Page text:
Polio : vaccine adviceUpdated July 4, 2018
Updated: June 29, 2018
Information for health care professionals has been updated to reflect the release of the seventeenth statement from the International Health Regulations Emergency Committee regarding the international spread of poliovirus.
Original publication date: March 07, 2018.
Why should you be concerned with polio?
Polio infections still occur in a few countries around the world specifically Afghanistan, Nigeria and Pakistan. Outbreaks have also been reported recently in Democratic Republic of Congo, Kenya, Somalia, and Syria. Neighbouring countries to those where polio cases are being reported are at increased risk of polio.
There is no cure for polio, but it can be prevented by vaccination. Some countries may require that you show proof of polio vaccination to enter or leave their country. The International Certificate of Vaccination or Prophylaxis is the official document used to show proof of vaccination against polio. This is the only document accepted as proof of vaccination. It is currently available at Yellow Fever Vaccination Centres in Canada.
What is polio?
Polio (Poliomyeltis) is a highly contagious disease. It can cause paralysis and death. It is spread through the feces of a person who is infected with the virus. It enters the body through your mouth, mainly from food or water that is contaminated with feces.
How can you protect yourself from polio virus?
Consult a health care professional or visit a travel health clinic preferably six weeks before you travel. Tell your health care professional where you will be travelling and for how long.
If you are travelling to a country where there is a risk of polio, get vaccinated against polio if you:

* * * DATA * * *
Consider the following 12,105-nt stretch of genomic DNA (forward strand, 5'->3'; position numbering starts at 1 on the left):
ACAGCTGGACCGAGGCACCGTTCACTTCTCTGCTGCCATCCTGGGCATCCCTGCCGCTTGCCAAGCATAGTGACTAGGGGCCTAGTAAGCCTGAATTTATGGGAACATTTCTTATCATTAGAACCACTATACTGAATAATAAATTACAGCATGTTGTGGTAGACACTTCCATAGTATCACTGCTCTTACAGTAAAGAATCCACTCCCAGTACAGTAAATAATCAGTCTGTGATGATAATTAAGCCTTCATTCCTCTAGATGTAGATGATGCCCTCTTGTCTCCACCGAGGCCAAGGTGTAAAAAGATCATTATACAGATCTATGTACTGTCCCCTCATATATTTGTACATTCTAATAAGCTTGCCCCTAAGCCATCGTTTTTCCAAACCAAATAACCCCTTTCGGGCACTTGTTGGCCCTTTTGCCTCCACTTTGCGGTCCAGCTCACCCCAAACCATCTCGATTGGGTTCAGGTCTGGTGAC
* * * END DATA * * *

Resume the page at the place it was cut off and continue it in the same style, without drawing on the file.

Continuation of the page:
have not received all the recommended doses of polio vaccine according to provincial/territorial vaccination schedule
do not know your vaccination history
Infants and children under 18 years of age:
Polio is part of the routine childhood immunization schedule for children in Canada. Also see provincial/territorial immunization information.
Make sure your child has received all recommended doses before travelling.
Adults (18 years and older):
Get a booster dose if you have not received all the recommended doses of polio vaccine according to provincial/territorial vaccination schedule and have not received a booster dose against polio since your 18th birthday.
Get the remaining doses before leaving if you have not completed your polio vaccine series.
Get fully vaccinated against polio if you have not received any vaccines against polio.
Find out where polio is circulating and if you need proof of vaccination:
See Travel advice and advisories by country
Select your destination and click “Go!”.
Click the Health tab.
Click the Vaccines link and scroll down to Polio for detailed information.
Remember to check the health information for each country you plan to visit.
Eat and drink safely
Always take precautions with food and water to avoid getting sick.
Only eat foods that are well cooked and served hot.
Drink water that has been boiled, disinfected or is in a commercially sealed bottle.
Practise good hand hygiene:
Wash your hands frequently
Use soap and warm running water for at least 20 seconds:
before and after handling food
after using the bathroom
after changing diapers
Use alcohol-based hand sanitizer if soap and water are not available.
Information for health care professionals
The Committee to Advise on Tropical Medicine and Travel (CATMAT) has developed a statement on poliovirus and the international traveller in accordance with the World Health Organization’s (WHO) temporary recommendations to provide guidance for health care professionals who are preparing travellers to visit areas with a risk of polio.
On February 14, 2018 the WHO released an update regarding the international spread of polio and temporary recommendations. The situation is reviewed every three months.
For the latest updates on WHO Temporary Recommendations please consult the Global Eradication Initiative.
Registration of Canadians Abroad
Sign up with the Registration of Canadians Abroad service to stay connected with the Government of Canada in case of an emergency abroad or an emergency at home.
About polio (Poliomyeltis)
Sickness or injury when travelling
Travel Advice and Advisories
Eat and drink safely
If you get sick after travelling
Global Polio Eradication Initiative
World Health Organization: Poliomyeltis fact sheet
World Health Organization: Statement of the seventeenth IHR Emergency Committee Regarding the International Spread of Poliovirus
World Health Organization: Disease outbreak news
Date modified: 2017-04-05